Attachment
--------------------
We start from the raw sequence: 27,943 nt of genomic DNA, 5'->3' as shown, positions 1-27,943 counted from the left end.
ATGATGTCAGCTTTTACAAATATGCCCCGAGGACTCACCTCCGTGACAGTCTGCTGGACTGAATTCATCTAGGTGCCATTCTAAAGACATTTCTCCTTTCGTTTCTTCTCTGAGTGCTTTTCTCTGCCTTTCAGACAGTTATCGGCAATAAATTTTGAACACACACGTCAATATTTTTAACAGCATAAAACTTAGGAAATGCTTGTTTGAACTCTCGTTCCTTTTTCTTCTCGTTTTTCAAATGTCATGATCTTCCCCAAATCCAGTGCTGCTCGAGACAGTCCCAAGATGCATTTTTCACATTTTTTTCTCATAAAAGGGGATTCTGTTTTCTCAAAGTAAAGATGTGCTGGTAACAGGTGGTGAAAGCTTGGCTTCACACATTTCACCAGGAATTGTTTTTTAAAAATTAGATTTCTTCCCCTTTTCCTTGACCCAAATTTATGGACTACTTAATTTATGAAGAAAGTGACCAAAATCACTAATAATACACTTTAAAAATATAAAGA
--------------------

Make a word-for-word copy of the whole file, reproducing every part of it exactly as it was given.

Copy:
We start from the raw sequence: 27,943 nt of genomic DNA, 5'->3' as shown, positions 1-27,943 counted from the left end.
ATGATGTCAGCTTTTACAAATATGCCCCGAGGACTCACCTCCGTGACAGTCTGCTGGACTGAATTCATCTAGGTGCCATTCTAAAGACATTTCTCCTTTCGTTTCTTCTCTGAGTGCTTTTCTCTGCCTTTCAGACAGTTATCGGCAATAAATTTTGAACACACACGTCAATATTTTTAACAGCATAAAACTTAGGAAATGCTTGTTTGAACTCTCGTTCCTTTTTCTTCTCGTTTTTCAAATGTCATGATCTTCCCCAAATCCAGTGCTGCTCGAGACAGTCCCAAGATGCATTTTTCACATTTTTTTCTCATAAAAGGGGATTCTGTTTTCTCAAAGTAAAGATGTGCTGGTAACAGGTGGTGAAAGCTTGGCTTCACACATTTCACCAGGAATTGTTTTTTAAAAATTAGATTTCTTCCCCTTTTCCTTGACCCAAATTTATGGACTACTTAATTTATGAAGAAAGTGACCAAAATCACTAATAATACACTTTAAAAATATAAAGA